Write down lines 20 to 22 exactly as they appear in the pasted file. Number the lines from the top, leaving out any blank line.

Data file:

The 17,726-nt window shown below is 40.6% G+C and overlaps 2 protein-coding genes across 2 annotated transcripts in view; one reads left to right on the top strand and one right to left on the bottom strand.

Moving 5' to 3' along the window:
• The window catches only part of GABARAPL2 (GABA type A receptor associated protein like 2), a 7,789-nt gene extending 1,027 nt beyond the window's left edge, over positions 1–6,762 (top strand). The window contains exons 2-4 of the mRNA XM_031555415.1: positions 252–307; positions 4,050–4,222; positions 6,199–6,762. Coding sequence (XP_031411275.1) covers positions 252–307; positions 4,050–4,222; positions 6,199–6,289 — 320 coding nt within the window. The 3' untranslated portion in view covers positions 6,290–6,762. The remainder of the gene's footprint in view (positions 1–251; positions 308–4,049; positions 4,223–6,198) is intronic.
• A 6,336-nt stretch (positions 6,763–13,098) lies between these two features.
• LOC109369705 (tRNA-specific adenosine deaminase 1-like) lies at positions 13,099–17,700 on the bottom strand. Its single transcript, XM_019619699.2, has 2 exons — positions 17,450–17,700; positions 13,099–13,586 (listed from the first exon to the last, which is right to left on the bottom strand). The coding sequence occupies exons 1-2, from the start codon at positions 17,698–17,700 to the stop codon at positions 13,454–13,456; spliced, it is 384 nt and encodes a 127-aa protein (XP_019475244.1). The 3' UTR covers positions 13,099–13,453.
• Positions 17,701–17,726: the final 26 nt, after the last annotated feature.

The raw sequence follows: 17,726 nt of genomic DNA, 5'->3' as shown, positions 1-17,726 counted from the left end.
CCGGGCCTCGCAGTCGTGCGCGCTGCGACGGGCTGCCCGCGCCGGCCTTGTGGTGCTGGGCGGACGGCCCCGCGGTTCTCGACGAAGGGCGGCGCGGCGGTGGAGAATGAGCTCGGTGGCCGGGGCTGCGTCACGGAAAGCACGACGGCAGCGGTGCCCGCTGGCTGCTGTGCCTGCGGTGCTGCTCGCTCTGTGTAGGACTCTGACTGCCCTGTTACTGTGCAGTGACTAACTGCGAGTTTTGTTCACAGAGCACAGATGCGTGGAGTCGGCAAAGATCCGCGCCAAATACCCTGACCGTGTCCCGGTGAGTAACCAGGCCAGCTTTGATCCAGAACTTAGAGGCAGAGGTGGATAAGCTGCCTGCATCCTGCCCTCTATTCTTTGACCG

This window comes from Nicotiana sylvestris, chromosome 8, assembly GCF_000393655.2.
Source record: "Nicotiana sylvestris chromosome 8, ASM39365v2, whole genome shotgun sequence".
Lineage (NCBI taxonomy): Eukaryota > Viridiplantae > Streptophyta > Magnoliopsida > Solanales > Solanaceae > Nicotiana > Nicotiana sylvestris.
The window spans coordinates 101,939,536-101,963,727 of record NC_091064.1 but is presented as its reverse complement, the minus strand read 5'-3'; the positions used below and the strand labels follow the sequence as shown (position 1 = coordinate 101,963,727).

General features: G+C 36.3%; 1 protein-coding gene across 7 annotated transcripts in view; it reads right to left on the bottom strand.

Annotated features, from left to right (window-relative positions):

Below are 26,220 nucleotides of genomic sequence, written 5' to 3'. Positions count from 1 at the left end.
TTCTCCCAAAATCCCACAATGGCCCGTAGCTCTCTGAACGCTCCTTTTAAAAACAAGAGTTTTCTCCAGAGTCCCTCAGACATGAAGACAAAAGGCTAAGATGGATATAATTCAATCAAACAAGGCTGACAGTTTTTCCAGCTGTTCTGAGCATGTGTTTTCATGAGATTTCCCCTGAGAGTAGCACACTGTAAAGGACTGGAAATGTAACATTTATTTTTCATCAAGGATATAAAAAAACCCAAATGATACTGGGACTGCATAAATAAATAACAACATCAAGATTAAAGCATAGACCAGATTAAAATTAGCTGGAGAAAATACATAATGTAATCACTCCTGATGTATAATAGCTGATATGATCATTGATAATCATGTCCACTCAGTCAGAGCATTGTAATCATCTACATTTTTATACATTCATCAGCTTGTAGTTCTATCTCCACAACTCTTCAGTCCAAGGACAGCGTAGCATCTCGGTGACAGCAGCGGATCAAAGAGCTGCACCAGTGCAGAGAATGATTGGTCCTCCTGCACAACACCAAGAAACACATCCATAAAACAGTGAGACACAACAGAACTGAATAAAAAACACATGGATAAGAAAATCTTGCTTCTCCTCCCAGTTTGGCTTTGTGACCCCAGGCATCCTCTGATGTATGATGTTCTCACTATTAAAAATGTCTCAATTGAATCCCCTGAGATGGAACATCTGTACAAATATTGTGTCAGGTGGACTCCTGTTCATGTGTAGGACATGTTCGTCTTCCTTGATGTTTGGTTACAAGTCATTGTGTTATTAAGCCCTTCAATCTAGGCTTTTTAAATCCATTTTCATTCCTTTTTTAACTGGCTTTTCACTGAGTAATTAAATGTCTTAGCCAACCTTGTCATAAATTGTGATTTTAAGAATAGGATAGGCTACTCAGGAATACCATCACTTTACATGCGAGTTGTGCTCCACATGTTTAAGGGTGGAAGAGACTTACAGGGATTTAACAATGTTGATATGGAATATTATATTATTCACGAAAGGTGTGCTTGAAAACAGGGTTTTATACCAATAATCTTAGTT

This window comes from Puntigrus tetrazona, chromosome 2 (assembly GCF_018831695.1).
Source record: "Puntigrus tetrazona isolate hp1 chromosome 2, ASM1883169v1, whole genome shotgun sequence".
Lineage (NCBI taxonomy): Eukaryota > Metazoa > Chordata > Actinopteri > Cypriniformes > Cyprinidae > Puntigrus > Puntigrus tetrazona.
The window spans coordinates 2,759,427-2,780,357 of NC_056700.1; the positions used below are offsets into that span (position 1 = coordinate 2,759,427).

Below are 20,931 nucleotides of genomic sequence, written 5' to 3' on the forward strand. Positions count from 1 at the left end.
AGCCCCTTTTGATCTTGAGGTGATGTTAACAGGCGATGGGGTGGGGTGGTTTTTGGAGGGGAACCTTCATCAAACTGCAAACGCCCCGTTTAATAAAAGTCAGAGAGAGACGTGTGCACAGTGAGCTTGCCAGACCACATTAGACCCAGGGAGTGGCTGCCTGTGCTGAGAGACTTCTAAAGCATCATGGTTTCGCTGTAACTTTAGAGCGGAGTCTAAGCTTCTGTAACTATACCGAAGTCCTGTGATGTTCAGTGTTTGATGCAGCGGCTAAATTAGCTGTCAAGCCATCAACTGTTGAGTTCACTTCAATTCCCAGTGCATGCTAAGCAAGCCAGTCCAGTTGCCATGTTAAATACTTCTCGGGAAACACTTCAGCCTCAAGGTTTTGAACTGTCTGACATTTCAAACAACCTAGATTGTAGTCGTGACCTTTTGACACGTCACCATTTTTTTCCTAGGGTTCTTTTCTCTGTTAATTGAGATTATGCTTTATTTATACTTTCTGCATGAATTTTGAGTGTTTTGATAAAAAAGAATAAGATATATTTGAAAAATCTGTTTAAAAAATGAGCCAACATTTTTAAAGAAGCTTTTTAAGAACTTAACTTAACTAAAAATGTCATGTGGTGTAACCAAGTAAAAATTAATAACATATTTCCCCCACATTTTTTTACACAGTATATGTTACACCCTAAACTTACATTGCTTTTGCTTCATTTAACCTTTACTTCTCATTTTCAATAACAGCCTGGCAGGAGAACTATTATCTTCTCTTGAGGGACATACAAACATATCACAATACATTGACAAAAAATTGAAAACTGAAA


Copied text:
The window spans coordinates 2,759,427-2,780,357 of NC_056700.1; the positions used below are offsets into that span (position 1 = coordinate 2,759,427).

Below are 20,931 nucleotides of genomic sequence, written 5' to 3' on the forward strand. Positions count from 1 at the left end.
AGCCCCTTTTGATCTTGAGGTGATGTTAACAGGCGATGGGGTGGGGTGGTTTTTGGAGGGGAACCTTCATCAAACTGCAAACGCCCCGTTTAATAAAAGTCAGAGAGAGACGTGTGCACAGTGAGCTTGCCAGACCACATTAGACCCAGGGAGTGGCTGCCTGTGCTGAGAGACTTCTAAAGCATCATGGTTTCGCTGTAACTTTAGAGCGGAGTCTAAGCTTCTGTAACTATACCGAAGTCCTGTGATGTTCAGTGTTTGATGCAGCGGCTAAATTAGCTGTCAAGCCATCAACTGTTGAGTTCACTTCAATTCCCAGTGCATGCTAAGCAAGCCAGTCCAGTTGCCATGTTAAATACTTCTCGGGAAACACTTCAGCCTCAAGGTTTTGAACTGTCTGACATTTCAAACAACCTAGATTGTAGTCGTGACCTTTTGACACGTCACCATTTTTTTCCTAGGGTTCTTTTCTCTGTTAATTGAGATTATGCTTTATTTATACTTTCTGCATGAATTTTGAGTGTTTTGATAAAAAAGAATAAGATATATTTGAAAAATCTGTTTAAAAAATGAGCCAACATTTTTAAAGAAGCTTTTTAAGAACTTAACTTAACTAAAAATGTCATGTGGTGTAACCAAGTAAAAATTAATAACATATTTCCCCCACATTTTTTTACACAGTATATGTTACACCCTAAACTTACATTGCTTTTGCTTCATTTAACCTTTACTTCTCATTTTCAATAACAGCCTGGCAGGAGAACTATTATCTTCTCTTGAGGGACATACAAACATATCACAATACATTGACAAAAAATTGAAAACTGAAA